NZ rose producers argue for country of origin labelling on flowers - 'it's an ethical issue'

One of New Zealand's biggest producers of roses says it's about time flowers had country of origin labelling on them, just like other fresh produce, as florists prepare for the Valentine’s Day rush.

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New Zealand florists say country of origin labelling would help promote ethical buying decisions. Source: Seven Sharp

Shipherd Nurseries have been in love with flowers since 1986, and thousands of their roses are right now on their way to lovebirds around New Zealand.

But they reckon Kiwis deserve to know exactly where that symbol of love bloomed.

"When a person goes to buy flowers [they] can't decide between either imported or local because there's no way to differentiate, no labelling, no signage,” Suzette van Dorsser told Seven Sharp.

For the van Dorssers, it's an ethical issue is much as it is about quality.

“For me it's an ethical issue. When I buy something I need to know people were paid fairly, the environment was looked after,” Mrs van Dorsser said.

Late last year, it became mandatory to have country of origin labelling on much of our food. They reckon flowers should be no different.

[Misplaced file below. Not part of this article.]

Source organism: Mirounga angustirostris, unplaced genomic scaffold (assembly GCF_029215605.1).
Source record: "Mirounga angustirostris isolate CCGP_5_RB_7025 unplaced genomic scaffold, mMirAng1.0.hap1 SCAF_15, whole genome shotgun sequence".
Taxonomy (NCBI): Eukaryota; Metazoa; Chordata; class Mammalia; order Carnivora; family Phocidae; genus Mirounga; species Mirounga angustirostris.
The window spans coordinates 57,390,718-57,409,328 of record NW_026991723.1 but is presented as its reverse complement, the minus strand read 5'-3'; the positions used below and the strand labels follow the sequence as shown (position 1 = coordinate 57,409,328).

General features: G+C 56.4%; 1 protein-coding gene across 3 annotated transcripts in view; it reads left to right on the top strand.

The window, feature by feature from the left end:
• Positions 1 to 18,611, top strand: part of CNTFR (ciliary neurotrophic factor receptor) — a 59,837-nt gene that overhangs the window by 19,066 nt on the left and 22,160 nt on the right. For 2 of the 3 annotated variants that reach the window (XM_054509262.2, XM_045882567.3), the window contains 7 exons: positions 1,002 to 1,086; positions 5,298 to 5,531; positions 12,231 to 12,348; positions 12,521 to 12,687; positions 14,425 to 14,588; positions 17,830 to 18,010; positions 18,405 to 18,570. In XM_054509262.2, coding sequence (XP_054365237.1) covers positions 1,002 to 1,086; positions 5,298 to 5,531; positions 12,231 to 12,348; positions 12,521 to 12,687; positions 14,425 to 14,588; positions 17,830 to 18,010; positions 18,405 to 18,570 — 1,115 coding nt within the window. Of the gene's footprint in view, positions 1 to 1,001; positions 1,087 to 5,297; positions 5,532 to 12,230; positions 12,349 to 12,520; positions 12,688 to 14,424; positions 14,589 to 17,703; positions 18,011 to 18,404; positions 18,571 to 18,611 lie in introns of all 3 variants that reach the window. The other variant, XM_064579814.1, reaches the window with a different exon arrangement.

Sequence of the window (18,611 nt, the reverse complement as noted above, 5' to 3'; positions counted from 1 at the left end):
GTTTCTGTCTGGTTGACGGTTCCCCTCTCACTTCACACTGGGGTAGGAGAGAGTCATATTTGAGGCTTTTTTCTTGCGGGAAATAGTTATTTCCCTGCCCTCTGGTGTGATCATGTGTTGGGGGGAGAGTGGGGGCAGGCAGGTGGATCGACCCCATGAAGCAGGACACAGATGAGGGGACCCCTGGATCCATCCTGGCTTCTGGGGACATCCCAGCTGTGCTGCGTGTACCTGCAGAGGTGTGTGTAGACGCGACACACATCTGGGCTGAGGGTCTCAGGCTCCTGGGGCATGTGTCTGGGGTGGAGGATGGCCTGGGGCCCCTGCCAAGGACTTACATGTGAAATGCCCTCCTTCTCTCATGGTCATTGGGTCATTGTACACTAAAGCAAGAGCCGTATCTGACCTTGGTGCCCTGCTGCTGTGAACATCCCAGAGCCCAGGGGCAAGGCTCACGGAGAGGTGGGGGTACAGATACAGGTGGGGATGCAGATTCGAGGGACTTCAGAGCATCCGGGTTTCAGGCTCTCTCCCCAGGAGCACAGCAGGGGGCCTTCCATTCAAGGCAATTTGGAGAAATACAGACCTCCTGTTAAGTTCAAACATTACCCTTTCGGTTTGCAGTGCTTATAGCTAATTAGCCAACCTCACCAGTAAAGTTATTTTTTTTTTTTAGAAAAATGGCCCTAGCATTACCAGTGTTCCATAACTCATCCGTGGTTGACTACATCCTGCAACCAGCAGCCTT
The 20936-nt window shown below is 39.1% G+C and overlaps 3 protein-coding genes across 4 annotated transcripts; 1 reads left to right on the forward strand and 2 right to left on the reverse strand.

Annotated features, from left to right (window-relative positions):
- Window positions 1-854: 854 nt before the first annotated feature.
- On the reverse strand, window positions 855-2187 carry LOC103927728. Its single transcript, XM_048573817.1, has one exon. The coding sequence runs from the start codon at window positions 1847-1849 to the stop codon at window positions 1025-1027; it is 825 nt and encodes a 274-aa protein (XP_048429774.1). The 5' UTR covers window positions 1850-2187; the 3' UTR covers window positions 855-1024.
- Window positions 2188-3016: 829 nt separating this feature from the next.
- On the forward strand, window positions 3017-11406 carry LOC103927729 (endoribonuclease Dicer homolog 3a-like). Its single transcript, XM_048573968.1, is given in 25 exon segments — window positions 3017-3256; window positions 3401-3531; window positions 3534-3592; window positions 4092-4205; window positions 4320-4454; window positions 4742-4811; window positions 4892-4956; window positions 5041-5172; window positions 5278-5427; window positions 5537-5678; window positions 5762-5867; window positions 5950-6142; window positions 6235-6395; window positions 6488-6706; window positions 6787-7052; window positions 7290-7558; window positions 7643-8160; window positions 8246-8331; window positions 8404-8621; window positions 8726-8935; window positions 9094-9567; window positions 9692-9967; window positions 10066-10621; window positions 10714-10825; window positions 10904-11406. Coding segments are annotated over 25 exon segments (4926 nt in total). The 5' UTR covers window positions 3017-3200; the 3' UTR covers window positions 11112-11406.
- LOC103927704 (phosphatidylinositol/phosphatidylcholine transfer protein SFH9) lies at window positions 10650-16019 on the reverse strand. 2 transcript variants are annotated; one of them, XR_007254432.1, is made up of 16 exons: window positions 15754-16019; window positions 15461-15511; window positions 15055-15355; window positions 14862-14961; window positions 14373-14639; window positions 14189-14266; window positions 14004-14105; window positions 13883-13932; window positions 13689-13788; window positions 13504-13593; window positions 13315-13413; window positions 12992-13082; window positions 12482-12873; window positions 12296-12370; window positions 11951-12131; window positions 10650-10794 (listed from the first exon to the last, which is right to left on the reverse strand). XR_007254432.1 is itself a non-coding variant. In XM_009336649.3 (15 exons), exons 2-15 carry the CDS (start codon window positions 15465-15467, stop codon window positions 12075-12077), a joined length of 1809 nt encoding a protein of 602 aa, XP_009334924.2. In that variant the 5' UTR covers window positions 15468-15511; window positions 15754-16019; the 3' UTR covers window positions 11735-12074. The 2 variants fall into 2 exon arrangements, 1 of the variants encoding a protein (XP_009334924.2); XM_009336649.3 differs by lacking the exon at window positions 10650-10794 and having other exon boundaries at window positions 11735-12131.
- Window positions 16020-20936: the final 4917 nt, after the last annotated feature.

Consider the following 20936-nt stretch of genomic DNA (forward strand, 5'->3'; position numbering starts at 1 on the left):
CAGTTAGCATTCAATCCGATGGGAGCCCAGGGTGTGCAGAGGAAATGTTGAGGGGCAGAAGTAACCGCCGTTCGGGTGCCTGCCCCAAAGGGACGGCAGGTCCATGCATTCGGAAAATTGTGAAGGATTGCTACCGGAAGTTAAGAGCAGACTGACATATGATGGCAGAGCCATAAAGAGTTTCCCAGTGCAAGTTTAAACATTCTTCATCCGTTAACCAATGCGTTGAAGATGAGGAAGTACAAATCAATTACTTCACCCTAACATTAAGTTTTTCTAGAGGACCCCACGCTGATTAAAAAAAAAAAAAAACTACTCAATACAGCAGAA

“It's a fresh product and competing against imported product, so I see it exactly the same,” Mr van Dorsser said.

Many imported flowers come from South America and India, they're often cheaper but generally don't last nearly as long, having already notched up plenty of air miles.

“I think the consumer doesn't know at all they're buying imported product a lot of the time,” Mr van Dorsser said.

The van Dorssers say they've gone to the Government with their concerns but that romance has gone cold.

“This industry has been cut loose and drifts on the periphery of the law,” Ms van Dorsser said

And speaking of country of origin, Suzette is from South Africa while Frans is Dutch, though they say they’re both Kiwis now.

With so many flowers, their own Valentine's Day must be blooming amazing.

“We have friends who grow onions and potatoes and we swap for roses, so I get onions and potatoes for Valentines Day,” Mrs van Dorsser said.